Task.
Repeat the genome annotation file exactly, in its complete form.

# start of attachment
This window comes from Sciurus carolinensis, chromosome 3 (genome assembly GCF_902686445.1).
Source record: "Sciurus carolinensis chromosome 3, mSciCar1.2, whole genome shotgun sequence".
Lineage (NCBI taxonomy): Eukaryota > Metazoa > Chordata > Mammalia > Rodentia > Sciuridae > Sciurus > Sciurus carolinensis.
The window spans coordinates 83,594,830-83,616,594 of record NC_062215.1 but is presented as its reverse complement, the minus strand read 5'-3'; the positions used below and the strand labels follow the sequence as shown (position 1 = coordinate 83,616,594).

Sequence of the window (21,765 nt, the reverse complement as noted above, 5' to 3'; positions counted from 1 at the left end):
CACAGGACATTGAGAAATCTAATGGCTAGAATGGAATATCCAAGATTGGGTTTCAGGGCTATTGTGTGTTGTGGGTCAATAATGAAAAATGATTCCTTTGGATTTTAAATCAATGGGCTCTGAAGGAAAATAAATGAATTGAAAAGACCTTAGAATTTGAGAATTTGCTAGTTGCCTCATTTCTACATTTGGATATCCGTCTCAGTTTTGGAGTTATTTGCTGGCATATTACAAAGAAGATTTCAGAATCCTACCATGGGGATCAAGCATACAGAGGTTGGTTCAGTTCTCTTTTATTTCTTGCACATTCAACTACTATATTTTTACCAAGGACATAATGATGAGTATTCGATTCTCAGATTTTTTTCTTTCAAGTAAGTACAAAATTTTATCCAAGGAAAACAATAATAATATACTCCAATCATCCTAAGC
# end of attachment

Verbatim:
This window comes from Sciurus carolinensis, chromosome 3 (genome assembly GCF_902686445.1).
Source record: "Sciurus carolinensis chromosome 3, mSciCar1.2, whole genome shotgun sequence".
Lineage (NCBI taxonomy): Eukaryota > Metazoa > Chordata > Mammalia > Rodentia > Sciuridae > Sciurus > Sciurus carolinensis.
The window spans coordinates 83,594,830-83,616,594 of record NC_062215.1 but is presented as its reverse complement, the minus strand read 5'-3'; the positions used below and the strand labels follow the sequence as shown (position 1 = coordinate 83,616,594).

Sequence of the window (21,765 nt, the reverse complement as noted above, 5' to 3'; positions counted from 1 at the left end):
CACAGGACATTGAGAAATCTAATGGCTAGAATGGAATATCCAAGATTGGGTTTCAGGGCTATTGTGTGTTGTGGGTCAATAATGAAAAATGATTCCTTTGGATTTTAAATCAATGGGCTCTGAAGGAAAATAAATGAATTGAAAAGACCTTAGAATTTGAGAATTTGCTAGTTGCCTCATTTCTACATTTGGATATCCGTCTCAGTTTTGGAGTTATTTGCTGGCATATTACAAAGAAGATTTCAGAATCCTACCATGGGGATCAAGCATACAGAGGTTGGTTCAGTTCTCTTTTATTTCTTGCACATTCAACTACTATATTTTTACCAAGGACATAATGATGAGTATTCGATTCTCAGATTTTTTTCTTTCAAGTAAGTACAAAATTTTATCCAAGGAAAACAATAATAATATACTCCAATCATCCTAAGC